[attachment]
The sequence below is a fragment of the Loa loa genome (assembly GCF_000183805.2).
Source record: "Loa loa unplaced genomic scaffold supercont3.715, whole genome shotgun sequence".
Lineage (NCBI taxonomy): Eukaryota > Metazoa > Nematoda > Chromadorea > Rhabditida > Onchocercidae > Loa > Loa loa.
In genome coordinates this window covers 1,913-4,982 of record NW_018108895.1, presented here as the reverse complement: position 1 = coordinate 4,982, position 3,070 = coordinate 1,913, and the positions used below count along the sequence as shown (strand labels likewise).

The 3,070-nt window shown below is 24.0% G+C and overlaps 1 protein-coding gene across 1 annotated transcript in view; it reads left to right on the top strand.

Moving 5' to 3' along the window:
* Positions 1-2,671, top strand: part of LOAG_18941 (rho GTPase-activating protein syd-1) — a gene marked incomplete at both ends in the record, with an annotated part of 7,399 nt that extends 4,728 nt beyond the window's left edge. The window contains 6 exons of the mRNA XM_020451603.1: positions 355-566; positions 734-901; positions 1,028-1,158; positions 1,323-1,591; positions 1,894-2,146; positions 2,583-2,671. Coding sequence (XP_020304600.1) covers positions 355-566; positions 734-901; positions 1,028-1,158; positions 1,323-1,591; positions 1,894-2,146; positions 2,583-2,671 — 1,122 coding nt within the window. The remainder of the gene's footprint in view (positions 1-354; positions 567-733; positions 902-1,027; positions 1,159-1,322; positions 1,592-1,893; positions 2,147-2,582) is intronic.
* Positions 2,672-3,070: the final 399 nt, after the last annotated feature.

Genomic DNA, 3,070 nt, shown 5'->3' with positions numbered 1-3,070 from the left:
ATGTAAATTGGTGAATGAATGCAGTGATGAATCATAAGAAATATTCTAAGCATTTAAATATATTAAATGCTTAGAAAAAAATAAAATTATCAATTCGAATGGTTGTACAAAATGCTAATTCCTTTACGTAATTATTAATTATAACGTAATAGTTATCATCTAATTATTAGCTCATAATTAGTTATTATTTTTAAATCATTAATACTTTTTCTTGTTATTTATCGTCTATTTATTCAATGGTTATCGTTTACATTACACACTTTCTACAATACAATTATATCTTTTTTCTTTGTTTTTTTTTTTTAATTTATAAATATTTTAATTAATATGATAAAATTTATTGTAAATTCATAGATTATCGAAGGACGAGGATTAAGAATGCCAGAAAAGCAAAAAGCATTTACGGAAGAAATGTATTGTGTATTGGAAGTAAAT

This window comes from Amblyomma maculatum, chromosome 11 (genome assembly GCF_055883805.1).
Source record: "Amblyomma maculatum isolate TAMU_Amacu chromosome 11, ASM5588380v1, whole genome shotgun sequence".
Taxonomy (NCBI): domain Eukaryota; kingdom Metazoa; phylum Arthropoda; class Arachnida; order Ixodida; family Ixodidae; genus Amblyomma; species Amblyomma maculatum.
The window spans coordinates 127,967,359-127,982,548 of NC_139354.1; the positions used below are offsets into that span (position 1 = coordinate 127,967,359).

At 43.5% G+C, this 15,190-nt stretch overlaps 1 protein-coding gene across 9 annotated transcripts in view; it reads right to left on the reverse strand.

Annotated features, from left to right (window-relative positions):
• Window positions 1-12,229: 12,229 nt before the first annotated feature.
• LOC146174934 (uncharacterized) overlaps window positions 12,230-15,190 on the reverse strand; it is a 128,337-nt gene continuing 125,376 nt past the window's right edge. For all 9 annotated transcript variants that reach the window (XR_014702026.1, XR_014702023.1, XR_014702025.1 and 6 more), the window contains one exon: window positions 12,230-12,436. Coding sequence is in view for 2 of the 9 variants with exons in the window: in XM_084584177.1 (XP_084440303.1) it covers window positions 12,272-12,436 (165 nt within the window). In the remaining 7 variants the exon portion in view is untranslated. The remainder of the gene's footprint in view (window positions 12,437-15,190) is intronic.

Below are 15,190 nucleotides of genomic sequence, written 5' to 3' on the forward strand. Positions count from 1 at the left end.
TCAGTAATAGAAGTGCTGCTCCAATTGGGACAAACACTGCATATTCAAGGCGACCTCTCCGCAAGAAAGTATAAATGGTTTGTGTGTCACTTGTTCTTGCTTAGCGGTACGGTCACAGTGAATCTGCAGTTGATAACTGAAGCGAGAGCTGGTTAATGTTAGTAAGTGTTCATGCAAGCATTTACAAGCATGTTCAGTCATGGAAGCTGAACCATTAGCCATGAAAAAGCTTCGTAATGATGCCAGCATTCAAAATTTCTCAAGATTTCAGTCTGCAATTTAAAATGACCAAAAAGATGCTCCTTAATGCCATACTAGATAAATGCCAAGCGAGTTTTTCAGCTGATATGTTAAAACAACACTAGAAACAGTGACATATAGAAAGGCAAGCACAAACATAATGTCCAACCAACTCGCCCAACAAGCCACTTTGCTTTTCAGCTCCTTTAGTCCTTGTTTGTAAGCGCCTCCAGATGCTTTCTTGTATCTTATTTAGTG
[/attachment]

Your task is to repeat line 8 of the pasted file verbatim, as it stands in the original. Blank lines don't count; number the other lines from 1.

* Positions 2,672-3,070: the final 399 nt, after the last annotated feature.